30
07
2019

Resident Spotlight: Dr. Grace Qiao

Hey, Residents!

As mentioned in our last Resident Spotlight with Dr. Nicholas Monfries, we are doing a two-month special for July! And what better way to finish off the month than with our second Resident Spotlight in the negotiations series? For this interview, we chatted with Dr. Grace Qiao, a PGY-4 in Ophthalmology & Visual Sciences, who was one of the residents in this year’s RDBC Negotiations Team. Dr. Qiao’s involvement on the team was her first step in being involved with RDBC and resident wellbeing—what a big first step! Read on to find out why she decided to apply for the Negotiations Team, balancing residency and negotiations, her experience and more!

What inspired you to run for the RDBC Negotiations Team?

In my own junior years of residency, I felt as though I focused a lot of attention on being a learner, and a lot less on being an employee. As is the case for many residents, this was my first salaried job so I didn’t know much about having one. I knew so little about how to interpret my pay cheque, scheduling limitations, occupational health & safety issues, or what it even meant to be in a union.

I knew we had a Collective Agreement, but I thought it was a daunting document full of legalese (turns out it’s a lot more readable than I expected!). If I needed clarification about something, I asked a senior resident instead and learned about the “rules of work” mostly through the grapevine. If I was scheduled for too much call, or worked too many shifts, I accepted it as being the norm. I felt this attitude was so pervasive amongst my peers; we were inundated with so much material to learn, administrative hurdles, and personal life changes in our first months on the job.

This uncertainty and perceived lack of control were additional stressors, and I felt that there were productive and unproductive ways to cope. It may seem counterintuitive but I have found that channeling some of your precious time and energy to become engaged in issues that affect you, and to be able to effect change, is actually a good way to protect yourself against burnout.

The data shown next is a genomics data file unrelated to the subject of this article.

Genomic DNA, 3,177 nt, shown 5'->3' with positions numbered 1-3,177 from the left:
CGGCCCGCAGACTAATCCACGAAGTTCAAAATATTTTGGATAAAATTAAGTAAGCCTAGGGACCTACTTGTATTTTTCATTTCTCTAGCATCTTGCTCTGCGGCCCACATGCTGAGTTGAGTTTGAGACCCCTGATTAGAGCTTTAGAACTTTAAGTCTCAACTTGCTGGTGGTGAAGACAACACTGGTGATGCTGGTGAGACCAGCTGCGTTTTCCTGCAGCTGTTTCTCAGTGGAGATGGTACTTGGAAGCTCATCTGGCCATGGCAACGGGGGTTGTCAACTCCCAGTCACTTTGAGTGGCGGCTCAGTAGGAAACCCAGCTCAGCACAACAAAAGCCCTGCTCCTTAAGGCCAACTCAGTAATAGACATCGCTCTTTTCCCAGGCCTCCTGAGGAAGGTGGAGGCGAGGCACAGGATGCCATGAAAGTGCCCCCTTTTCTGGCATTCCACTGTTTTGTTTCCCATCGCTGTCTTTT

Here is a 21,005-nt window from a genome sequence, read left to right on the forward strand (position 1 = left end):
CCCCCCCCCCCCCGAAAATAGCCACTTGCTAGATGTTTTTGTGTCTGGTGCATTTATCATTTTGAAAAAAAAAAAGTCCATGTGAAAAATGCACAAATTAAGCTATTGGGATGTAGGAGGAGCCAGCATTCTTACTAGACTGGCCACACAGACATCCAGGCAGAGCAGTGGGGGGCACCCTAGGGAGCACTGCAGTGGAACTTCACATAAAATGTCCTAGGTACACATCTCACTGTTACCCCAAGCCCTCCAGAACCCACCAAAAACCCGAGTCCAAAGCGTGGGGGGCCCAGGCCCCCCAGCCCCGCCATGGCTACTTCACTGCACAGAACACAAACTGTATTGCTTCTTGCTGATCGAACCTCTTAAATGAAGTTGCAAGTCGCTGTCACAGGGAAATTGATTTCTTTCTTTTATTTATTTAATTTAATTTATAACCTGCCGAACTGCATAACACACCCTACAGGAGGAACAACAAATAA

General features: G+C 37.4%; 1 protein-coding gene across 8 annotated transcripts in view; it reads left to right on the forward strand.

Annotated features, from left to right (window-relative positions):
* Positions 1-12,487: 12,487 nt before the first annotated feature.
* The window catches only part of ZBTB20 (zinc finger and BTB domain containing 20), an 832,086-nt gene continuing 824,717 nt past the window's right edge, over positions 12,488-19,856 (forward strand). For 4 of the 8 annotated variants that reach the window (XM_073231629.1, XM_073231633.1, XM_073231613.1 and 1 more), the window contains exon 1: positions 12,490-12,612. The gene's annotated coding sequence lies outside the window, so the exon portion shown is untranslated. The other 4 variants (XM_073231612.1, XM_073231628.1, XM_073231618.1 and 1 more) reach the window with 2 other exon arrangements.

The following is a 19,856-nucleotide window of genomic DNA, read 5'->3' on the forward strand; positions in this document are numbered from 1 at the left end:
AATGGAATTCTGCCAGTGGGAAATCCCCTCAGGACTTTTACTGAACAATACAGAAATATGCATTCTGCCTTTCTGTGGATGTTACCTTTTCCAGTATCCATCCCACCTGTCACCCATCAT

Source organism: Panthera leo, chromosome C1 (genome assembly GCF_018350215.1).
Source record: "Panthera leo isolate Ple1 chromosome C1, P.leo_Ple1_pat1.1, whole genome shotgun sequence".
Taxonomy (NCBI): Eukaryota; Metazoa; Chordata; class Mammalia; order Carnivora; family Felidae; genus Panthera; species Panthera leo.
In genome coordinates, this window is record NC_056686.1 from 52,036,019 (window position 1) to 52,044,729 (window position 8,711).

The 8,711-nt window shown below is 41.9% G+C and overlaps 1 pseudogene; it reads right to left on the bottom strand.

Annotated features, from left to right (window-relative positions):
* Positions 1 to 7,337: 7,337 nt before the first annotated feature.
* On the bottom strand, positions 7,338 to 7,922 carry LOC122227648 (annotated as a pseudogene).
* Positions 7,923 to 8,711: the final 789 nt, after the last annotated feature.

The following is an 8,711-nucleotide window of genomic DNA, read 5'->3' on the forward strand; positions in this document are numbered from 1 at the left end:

When I received an email invitation blast for applications to be on the Negotiations Committee, I wasn’t sure I would be a good candidate for the job. I did not have any experience in labour negotiations, nor did I have a good grasp of our (then) current collective agreement. I was hesitant about representing the resident body across the table from government lawyers, hospital administrators, and bureaucrats. However, I did feel strongly about areas where I wanted to see changes – including compensation, assistance with costs associated with training/credentialing, resident safety & wellness, and call scheduling limitations/violations.

I was on vacation at the time and wrote my application while strapped in the passenger seat on a road trip, thinking that if I didn’t work on it right away, the opportunity and motivation would pass as is so often the case in our hectic lives. Thinking back, I’m so glad I threw my name in the hat rather than letting the email sink to the forgotten depths of my inbox.

On top of residency, the Negotiations Team kept incredibly busy for months with preparations and then the meetings themselves. How did you learn to balance residency and participating in negotiations, and keeping a balance in the long-term? 

I have my program director, rotation directors, preceptors, and co-residents to thank for allowing me to take time off clinical duties to participate in this. It required finagling with call schedules, missing weeks of certain rotations, and use of elective time on my part to make room for these preparatory meetings and full days-on-end of actual negotiations. I am incredibly fortunate that others in my program saw this as a worthwhile use of time and offered their unwavering support.

However, I learned that labour negotiation schedules often change with unanticipated delays and interruptions, as both parties exercise their due diligence. There were many late nights as the deadline for us to reach a new contract approached! Unable to make last second call changes, I sat at the table with our team through evenings, engaged in active negotiation, while carrying my pager. On a few occasions, I had to return to the hospital to see consults, only to head back to the table afterwards upon learning that discussions were still ongoing.